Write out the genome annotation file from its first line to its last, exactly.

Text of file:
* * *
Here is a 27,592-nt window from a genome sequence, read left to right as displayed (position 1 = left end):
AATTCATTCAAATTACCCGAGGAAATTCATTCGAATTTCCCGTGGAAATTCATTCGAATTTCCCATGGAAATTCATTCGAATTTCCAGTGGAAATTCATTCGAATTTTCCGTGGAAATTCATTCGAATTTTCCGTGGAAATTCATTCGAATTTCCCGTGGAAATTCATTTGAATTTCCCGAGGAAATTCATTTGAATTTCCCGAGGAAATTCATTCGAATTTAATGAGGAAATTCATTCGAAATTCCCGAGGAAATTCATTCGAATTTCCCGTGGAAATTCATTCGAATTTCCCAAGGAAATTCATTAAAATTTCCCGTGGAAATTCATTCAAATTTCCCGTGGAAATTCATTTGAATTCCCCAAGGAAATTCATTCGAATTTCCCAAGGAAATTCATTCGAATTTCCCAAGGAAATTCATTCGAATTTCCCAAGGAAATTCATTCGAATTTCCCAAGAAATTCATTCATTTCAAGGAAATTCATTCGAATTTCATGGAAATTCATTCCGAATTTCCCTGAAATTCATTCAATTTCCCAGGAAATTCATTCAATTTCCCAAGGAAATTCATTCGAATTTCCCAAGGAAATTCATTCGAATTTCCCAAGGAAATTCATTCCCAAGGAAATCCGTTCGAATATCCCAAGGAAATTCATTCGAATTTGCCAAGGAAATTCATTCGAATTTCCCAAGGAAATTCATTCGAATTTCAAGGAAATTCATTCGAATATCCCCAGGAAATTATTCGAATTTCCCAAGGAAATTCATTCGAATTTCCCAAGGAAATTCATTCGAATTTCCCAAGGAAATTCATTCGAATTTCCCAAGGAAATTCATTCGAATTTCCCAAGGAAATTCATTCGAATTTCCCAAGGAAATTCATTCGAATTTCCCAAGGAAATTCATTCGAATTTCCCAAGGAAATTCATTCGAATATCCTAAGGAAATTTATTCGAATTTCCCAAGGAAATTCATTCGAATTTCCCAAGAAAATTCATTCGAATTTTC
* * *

Here is a 27,592-nt window from a genome sequence, read left to right as displayed (position 1 = left end):
AATTCATTCAAATTACCCGAGGAAATTCATTCGAATTTCCCGTGGAAATTCATTCGAATTTCCCATGGAAATTCATTCGAATTTCCAGTGGAAATTCATTCGAATTTTCCGTGGAAATTCATTCGAATTTTCCGTGGAAATTCATTCGAATTTCCCGTGGAAATTCATTTGAATTTCCCGAGGAAATTCATTTGAATTTCCCGAGGAAATTCATTCGAATTTAATGAGGAAATTCATTCGAAATTCCCGAGGAAATTCATTCGAATTTCCCGTGGAAATTCATTCGAATTTCCCAAGGAAATTCATTAAAATTTCCCGTGGAAATTCATTCAAATTTCCCGTGGAAATTCATTTGAATTCCCCAAGGAAATTCATTCGAATTTCCCAAGGAAATTCATTCGAATTTCCCAAGGAAATTCATTCGAATTTCCCAAGGAAATTCATTCGAATTTCCCAAGAAATTCATTCATTTCAAGGAAATTCATTCGAATTTCATGGAAATTCATTCCGAATTTCCCTGAAATTCATTCAATTTCCCAGGAAATTCATTCAATTTCCCAAGGAAATTCATTCGAATTTCCCAAGGAAATTCATTCGAATTTCCCAAGGAAATTCATTCCCAAGGAAATCCGTTCGAATATCCCAAGGAAATTCATTCGAATTTGCCAAGGAAATTCATTCGAATTTCCCAAGGAAATTCATTCGAATTTCAAGGAAATTCATTCGAATATCCCCAGGAAATTATTCGAATTTCCCAAGGAAATTCATTCGAATTTCCCAAGGAAATTCATTCGAATTTCCCAAGGAAATTCATTCGAATTTCCCAAGGAAATTCATTCGAATTTCCCAAGGAAATTCATTCGAATTTCCCAAGGAAATTCATTCGAATTTCCCAAGGAAATTCATTCGAATTTCCCAAGGAAATTCATTCGAATATCCTAAGGAAATTTATTCGAATTTCCCAAGGAAATTCATTCGAATTTCCCAAGAAAATTCATTCGAATTTTC